Just two months after re-electing Emmanuel Macron as president, France is facing another uncertain date with the polls. It is not his rival at the time, the far-right Marine Le Pen, but the far-left leader, Jean-Luc Mélenchon, who threatens to complicate the centrist’s mandate in the event that the coalition he leads obtains a majority in the legislative elections, whose first round is held this Sunday.

The latest polls, four days before the vote, place the party with which Macron goes to these elections, Renaissance, and its allies with 28% support, just half a point above the coalition of the New People’s Union, Ecological and Social (Nupes), headed by Mélenchon, leader of the France Insumisa, who would obtain 27.5% of the votes.

The advance of the Mélenchon coalition worries the Macronist camp, especially because it would complicate governance. In the elections to the Assembly, majorities are forged that will later validate or hinder the president’s reforms. Marine Le Pen would obtain, according to this survey published by Le Monde, 20% of support.

The appointment with the polls to elect the deputies of the National Assembly is held two months after the presidential ones, within the so-called “French electoral spring”. Voting is also done in two rounds, just after, to prevent the sign of the Government from being different from that of Parliament, which makes governance difficult. This example of cohabitation occurred during the mandate of the conservative Jacques Chirac, with the socialist Lionel Jospin as prime minister.

Mélenchon has managed to unite the left in these elections, something unthinkable a few months ago and is even ahead of Marine Le Pen. Four days before the first appointment with the polls (the second electoral round is held on the 19th) the picture is as follows: Macron, who had promised a renewed mandate, is missing in this campaign, he formed the government late and some of his The ministers have already been splashed with controversy: the Solidarity minister is accused of rape and the head of the Interior has had to justify the chaotic security device deployed for the Champions League final. Added to this is the controversy of recent days over police action after the death in recent days of a young man at a police checkpoint.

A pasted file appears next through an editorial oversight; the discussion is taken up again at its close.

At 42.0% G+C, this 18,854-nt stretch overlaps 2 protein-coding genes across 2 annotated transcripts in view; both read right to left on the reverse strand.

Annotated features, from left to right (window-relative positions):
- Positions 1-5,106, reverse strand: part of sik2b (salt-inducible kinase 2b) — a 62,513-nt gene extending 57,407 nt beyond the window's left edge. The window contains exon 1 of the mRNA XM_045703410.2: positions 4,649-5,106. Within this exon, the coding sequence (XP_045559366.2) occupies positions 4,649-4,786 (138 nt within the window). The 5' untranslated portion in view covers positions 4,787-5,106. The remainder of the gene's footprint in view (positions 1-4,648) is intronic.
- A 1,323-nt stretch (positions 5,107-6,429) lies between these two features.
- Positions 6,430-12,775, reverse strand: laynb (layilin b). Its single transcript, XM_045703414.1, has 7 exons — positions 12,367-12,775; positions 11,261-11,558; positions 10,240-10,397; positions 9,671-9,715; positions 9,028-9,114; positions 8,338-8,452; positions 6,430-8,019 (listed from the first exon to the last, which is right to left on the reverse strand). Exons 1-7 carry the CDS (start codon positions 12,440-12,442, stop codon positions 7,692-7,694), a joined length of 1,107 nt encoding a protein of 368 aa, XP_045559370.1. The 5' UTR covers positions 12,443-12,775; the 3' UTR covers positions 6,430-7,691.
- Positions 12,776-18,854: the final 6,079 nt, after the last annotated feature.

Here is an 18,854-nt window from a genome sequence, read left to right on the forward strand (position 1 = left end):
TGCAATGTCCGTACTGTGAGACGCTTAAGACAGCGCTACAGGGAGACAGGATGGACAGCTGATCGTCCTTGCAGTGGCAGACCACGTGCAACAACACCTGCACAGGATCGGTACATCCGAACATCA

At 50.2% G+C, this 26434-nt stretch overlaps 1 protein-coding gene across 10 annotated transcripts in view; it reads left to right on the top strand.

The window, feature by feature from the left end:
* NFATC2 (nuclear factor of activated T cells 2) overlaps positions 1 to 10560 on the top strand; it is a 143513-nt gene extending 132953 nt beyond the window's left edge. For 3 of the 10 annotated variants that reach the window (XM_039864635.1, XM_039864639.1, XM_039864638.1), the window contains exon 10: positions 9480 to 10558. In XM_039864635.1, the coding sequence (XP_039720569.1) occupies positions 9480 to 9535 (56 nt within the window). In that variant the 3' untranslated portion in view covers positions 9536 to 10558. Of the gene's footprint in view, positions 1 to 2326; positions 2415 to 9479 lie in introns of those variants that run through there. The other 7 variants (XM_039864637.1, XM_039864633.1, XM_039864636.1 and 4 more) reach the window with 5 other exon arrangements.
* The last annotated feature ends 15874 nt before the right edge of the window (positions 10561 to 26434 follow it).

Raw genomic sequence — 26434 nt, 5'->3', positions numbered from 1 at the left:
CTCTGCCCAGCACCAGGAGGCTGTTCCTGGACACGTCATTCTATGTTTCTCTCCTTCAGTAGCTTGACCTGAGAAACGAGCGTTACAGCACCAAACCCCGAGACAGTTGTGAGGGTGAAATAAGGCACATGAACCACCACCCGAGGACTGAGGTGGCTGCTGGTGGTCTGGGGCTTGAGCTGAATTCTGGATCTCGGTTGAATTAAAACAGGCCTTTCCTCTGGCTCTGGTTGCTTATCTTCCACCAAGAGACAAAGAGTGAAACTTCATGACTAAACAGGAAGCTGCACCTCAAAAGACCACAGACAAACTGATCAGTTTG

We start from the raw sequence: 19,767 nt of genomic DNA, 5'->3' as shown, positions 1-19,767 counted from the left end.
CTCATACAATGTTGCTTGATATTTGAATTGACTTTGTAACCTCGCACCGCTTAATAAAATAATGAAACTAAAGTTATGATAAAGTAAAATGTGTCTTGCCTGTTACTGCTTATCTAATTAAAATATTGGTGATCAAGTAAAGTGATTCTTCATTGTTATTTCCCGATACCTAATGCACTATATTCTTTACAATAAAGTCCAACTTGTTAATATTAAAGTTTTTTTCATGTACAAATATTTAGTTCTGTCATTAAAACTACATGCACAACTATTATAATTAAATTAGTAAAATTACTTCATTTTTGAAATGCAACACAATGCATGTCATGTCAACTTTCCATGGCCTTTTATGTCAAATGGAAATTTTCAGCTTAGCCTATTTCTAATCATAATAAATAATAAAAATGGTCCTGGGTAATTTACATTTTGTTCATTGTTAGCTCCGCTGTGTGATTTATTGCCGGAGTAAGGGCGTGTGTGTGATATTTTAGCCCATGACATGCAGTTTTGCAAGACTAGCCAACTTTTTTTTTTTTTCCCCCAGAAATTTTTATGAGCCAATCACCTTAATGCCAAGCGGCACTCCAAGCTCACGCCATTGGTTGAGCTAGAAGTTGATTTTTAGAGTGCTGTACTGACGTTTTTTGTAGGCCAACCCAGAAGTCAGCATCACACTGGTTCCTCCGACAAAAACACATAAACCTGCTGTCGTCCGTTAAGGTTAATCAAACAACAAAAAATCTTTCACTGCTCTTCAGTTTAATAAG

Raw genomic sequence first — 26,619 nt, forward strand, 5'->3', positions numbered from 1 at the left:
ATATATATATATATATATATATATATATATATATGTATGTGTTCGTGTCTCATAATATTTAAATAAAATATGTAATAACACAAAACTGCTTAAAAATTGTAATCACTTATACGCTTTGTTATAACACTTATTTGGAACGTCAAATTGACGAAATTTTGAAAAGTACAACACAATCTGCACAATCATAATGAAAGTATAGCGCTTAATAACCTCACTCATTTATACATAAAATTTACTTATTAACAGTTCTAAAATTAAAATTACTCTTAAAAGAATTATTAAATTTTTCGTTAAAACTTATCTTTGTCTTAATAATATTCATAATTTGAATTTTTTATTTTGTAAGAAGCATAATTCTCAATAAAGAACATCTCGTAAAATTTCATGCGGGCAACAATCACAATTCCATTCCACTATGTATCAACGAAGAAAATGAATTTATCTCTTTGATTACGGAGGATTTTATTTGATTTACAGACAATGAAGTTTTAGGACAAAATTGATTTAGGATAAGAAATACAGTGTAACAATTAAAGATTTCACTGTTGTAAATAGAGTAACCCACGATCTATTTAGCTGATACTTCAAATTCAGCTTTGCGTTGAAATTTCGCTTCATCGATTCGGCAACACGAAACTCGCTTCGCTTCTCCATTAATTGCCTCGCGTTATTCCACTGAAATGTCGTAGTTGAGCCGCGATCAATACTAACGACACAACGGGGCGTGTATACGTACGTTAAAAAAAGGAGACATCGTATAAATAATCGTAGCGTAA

This is the context in which the final stretch of this campaign takes place, which has resurrected the worst ghosts of France: insecurity, violence and conflict in the most emaciated neighborhoods of the country, especially in the Paris belt, the so-called banlieue. This is the case of Seine Saint-Denis, where the incidents occurred during the Champions League final and where, coincidentally, Macron was yesterday in an electoral act. Mélenchon has accused the police of abuse of power, including “killing”, as he went so far as to say on Twitter.

In the Elysée there is widespread concern about Mélenchon’s advance. He has already hinted that, if the left wins, Macron would have to appoint him prime minister. The president has made it clear that “no party can prevail over the president.” He “elects the prime minister and no party can impose a name on him,” Macron told the regional press.

A former Macronist minister warned of the risks of a Macron-Mélenchon coexistence: «We have had a social crisis (yellow vests), a health crisis (the pandemic) and a geopolitical crisis (war in Ukraine). Let’s not add an institutional crisis to a country that would cease to be governable.”

Conforms to The Trust Project criteria